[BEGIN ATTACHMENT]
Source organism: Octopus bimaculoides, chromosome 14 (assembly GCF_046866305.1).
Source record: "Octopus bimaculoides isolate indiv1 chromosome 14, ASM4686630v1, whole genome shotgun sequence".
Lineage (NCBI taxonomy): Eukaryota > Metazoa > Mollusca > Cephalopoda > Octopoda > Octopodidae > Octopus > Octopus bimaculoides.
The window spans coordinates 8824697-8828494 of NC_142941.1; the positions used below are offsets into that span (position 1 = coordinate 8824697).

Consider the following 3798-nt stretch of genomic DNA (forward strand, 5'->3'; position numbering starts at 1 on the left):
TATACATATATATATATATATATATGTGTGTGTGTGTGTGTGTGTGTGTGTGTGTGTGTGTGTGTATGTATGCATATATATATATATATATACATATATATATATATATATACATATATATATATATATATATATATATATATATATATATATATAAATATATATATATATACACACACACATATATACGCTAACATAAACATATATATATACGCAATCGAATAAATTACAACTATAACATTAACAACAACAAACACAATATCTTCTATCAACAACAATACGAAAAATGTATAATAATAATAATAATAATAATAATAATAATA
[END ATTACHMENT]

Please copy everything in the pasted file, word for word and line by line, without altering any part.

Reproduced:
Source organism: Octopus bimaculoides, chromosome 14 (assembly GCF_046866305.1).
Source record: "Octopus bimaculoides isolate indiv1 chromosome 14, ASM4686630v1, whole genome shotgun sequence".
Lineage (NCBI taxonomy): Eukaryota > Metazoa > Mollusca > Cephalopoda > Octopoda > Octopodidae > Octopus > Octopus bimaculoides.
The window spans coordinates 8824697-8828494 of NC_142941.1; the positions used below are offsets into that span (position 1 = coordinate 8824697).

Consider the following 3798-nt stretch of genomic DNA (forward strand, 5'->3'; position numbering starts at 1 on the left):
TATACATATATATATATATATATATGTGTGTGTGTGTGTGTGTGTGTGTGTGTGTGTGTGTGTGTATGTATGCATATATATATATATATATACATATATATATATATATATACATATATATATATATATATATATATATATATATATATATATATAAATATATATATATATACACACACACATATATACGCTAACATAAACATATATATATACGCAATCGAATAAATTACAACTATAACATTAACAACAACAAACACAATATCTTCTATCAACAACAATACGAAAAATGTATAATAATAATAATAATAATAATAATAATAATA